At Elie Saab’s showroom on Avenue Franklin Roosevelt in Paris last weekend, I found a blouse in white silk, cropped at the bust, embellished with silver needlework around the Nehru collar. Next to it was an Edwardian dress with a sari-like stole over a shoulder. “As if an Englishwoman from the 19th century is dressed for her trip to India,” explained a hostess, raising her shoulders and lower arms, as her upward facing palms pointed to Elie Saab’s Spring 2016 collection named ‘Enter India’, hung on satin hangers ahead of us.
It was the British who brought the blouse to the sari in India, along with their own ideas of European propriety.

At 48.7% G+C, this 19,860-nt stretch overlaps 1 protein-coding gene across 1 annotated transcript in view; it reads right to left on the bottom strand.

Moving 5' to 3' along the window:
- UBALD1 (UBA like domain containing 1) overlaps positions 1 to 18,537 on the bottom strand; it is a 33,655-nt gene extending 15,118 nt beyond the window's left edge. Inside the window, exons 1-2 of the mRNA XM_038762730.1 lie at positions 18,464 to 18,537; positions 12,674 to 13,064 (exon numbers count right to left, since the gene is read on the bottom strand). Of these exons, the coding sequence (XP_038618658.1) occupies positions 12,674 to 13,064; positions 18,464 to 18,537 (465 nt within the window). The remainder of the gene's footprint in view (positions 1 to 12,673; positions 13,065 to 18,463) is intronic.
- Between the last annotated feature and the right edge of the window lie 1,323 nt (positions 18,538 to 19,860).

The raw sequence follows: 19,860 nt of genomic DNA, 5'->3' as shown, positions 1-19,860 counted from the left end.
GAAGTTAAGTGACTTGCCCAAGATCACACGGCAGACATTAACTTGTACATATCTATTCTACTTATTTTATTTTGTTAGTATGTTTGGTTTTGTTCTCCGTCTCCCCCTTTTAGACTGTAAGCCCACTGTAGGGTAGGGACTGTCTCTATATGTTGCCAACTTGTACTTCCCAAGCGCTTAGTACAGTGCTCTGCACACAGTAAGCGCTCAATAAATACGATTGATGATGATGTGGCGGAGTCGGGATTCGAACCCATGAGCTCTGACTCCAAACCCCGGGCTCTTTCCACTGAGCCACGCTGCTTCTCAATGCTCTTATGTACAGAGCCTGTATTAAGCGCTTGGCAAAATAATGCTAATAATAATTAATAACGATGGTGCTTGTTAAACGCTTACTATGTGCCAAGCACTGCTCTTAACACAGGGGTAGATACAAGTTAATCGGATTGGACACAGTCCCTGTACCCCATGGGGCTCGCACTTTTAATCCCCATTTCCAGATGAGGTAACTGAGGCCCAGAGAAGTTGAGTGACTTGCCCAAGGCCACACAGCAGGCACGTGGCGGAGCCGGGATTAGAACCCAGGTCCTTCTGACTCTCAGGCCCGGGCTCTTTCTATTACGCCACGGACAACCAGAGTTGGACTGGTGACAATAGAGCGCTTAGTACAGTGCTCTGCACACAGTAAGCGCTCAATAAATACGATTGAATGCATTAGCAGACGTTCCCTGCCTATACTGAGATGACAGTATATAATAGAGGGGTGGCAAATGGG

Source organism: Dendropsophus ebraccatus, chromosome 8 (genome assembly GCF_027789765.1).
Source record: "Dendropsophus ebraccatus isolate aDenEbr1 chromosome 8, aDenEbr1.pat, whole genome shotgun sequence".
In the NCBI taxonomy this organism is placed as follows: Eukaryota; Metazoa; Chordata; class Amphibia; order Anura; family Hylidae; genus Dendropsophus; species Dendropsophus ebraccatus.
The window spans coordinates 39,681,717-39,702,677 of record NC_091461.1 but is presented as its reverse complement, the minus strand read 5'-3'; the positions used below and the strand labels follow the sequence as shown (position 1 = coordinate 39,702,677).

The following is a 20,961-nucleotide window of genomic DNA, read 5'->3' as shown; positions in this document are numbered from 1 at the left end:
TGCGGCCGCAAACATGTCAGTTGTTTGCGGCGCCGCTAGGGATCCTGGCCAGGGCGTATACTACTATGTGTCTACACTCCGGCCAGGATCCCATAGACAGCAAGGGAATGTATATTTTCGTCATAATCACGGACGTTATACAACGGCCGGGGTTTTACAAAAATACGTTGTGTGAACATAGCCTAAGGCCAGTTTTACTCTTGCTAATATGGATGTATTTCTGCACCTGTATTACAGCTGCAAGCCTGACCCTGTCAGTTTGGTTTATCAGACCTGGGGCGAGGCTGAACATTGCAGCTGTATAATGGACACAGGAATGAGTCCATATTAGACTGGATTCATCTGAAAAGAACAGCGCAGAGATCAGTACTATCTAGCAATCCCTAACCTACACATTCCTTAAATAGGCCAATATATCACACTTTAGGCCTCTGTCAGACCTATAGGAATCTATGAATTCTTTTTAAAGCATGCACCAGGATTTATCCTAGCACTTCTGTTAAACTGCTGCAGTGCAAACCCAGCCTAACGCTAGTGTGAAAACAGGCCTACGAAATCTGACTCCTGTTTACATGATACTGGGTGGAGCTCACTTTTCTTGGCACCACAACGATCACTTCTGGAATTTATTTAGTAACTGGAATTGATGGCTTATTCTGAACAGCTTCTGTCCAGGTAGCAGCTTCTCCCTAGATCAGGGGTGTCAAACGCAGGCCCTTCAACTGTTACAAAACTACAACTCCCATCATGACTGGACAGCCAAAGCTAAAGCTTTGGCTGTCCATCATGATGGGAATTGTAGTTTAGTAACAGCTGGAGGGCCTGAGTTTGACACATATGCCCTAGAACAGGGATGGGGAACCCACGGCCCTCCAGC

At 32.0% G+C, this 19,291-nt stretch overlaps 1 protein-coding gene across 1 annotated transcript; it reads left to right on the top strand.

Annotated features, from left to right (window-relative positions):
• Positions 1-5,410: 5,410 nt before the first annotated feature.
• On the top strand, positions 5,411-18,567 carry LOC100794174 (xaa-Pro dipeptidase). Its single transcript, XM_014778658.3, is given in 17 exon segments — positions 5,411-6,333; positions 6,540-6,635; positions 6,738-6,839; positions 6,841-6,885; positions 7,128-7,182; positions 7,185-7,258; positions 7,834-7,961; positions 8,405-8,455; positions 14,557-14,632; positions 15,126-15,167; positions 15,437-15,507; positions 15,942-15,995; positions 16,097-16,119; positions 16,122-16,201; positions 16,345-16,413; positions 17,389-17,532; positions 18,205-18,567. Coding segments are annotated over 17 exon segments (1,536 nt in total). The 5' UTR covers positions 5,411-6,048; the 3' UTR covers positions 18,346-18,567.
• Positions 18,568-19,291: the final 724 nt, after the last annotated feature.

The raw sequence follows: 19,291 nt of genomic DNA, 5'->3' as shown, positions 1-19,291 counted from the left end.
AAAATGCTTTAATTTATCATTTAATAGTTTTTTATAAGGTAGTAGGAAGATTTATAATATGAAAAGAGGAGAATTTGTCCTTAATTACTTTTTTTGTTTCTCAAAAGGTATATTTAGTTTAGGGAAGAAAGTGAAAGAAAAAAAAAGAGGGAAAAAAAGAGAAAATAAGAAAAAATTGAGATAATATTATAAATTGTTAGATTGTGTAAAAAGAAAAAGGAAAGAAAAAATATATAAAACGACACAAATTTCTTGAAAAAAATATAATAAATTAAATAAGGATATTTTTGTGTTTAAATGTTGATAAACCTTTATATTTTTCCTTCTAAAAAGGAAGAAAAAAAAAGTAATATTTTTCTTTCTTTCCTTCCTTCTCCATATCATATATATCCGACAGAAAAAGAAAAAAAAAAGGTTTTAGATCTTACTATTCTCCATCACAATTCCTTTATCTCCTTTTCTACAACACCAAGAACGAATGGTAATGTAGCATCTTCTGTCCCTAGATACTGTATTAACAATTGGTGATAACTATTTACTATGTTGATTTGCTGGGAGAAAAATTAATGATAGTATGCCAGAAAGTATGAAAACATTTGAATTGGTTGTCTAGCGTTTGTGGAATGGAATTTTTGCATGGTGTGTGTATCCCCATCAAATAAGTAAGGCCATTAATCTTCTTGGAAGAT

What blouse? In the 19th century, many women did not cover their torso in southern India, while some went bare-breasted under their saris in Bengal. Even a hundred years later from then, Jnanadanandini Debi, the wife of Satyendranath Tagore, was refused entry to clubs run by the British in India, for covering her breasts with her sari alone.
During that same time, European ladies laced themselves tight in corsets and dresses that covered them neck to toe. Only the silhouette, strangled into an hourglass shape, marked their femininity.